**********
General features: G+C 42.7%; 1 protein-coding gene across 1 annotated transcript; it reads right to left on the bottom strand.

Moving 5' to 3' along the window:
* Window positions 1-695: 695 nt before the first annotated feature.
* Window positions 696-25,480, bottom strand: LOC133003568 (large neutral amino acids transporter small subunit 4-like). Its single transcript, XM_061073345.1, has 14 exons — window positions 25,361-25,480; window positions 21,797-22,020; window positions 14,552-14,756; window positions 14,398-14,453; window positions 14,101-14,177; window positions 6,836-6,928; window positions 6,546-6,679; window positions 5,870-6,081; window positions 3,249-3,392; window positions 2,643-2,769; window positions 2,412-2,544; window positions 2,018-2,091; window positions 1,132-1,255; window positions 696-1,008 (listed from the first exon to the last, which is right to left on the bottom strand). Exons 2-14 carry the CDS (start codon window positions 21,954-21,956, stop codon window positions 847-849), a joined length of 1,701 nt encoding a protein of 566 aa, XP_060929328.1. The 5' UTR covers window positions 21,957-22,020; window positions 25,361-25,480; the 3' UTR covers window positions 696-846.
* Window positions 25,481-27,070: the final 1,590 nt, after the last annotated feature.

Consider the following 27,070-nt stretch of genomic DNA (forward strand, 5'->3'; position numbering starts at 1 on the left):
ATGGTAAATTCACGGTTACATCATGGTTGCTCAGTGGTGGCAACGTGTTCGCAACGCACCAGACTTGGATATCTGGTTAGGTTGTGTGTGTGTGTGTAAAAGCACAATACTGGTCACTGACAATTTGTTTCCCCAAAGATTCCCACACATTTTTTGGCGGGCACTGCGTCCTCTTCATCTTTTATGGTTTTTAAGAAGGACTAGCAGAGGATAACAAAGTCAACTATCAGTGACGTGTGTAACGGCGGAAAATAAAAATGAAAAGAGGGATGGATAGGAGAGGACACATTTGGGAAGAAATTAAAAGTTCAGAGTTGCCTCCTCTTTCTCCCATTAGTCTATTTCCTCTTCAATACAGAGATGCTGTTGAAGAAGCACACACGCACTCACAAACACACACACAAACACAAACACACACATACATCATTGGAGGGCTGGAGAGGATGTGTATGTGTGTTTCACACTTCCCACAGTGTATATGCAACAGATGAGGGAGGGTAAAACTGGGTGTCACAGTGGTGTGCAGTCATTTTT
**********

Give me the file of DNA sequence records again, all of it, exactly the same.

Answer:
General features: G+C 42.7%; 1 protein-coding gene across 1 annotated transcript; it reads right to left on the bottom strand.

Moving 5' to 3' along the window:
* Window positions 1-695: 695 nt before the first annotated feature.
* Window positions 696-25,480, bottom strand: LOC133003568 (large neutral amino acids transporter small subunit 4-like). Its single transcript, XM_061073345.1, has 14 exons — window positions 25,361-25,480; window positions 21,797-22,020; window positions 14,552-14,756; window positions 14,398-14,453; window positions 14,101-14,177; window positions 6,836-6,928; window positions 6,546-6,679; window positions 5,870-6,081; window positions 3,249-3,392; window positions 2,643-2,769; window positions 2,412-2,544; window positions 2,018-2,091; window positions 1,132-1,255; window positions 696-1,008 (listed from the first exon to the last, which is right to left on the bottom strand). Exons 2-14 carry the CDS (start codon window positions 21,954-21,956, stop codon window positions 847-849), a joined length of 1,701 nt encoding a protein of 566 aa, XP_060929328.1. The 5' UTR covers window positions 21,957-22,020; window positions 25,361-25,480; the 3' UTR covers window positions 696-846.
* Window positions 25,481-27,070: the final 1,590 nt, after the last annotated feature.

Consider the following 27,070-nt stretch of genomic DNA (forward strand, 5'->3'; position numbering starts at 1 on the left):
ATGGTAAATTCACGGTTACATCATGGTTGCTCAGTGGTGGCAACGTGTTCGCAACGCACCAGACTTGGATATCTGGTTAGGTTGTGTGTGTGTGTGTAAAAGCACAATACTGGTCACTGACAATTTGTTTCCCCAAAGATTCCCACACATTTTTTGGCGGGCACTGCGTCCTCTTCATCTTTTATGGTTTTTAAGAAGGACTAGCAGAGGATAACAAAGTCAACTATCAGTGACGTGTGTAACGGCGGAAAATAAAAATGAAAAGAGGGATGGATAGGAGAGGACACATTTGGGAAGAAATTAAAAGTTCAGAGTTGCCTCCTCTTTCTCCCATTAGTCTATTTCCTCTTCAATACAGAGATGCTGTTGAAGAAGCACACACGCACTCACAAACACACACACAAACACAAACACACACATACATCATTGGAGGGCTGGAGAGGATGTGTATGTGTGTTTCACACTTCCCACAGTGTATATGCAACAGATGAGGGAGGGTAAAACTGGGTGTCACAGTGGTGTGCAGTCATTTTT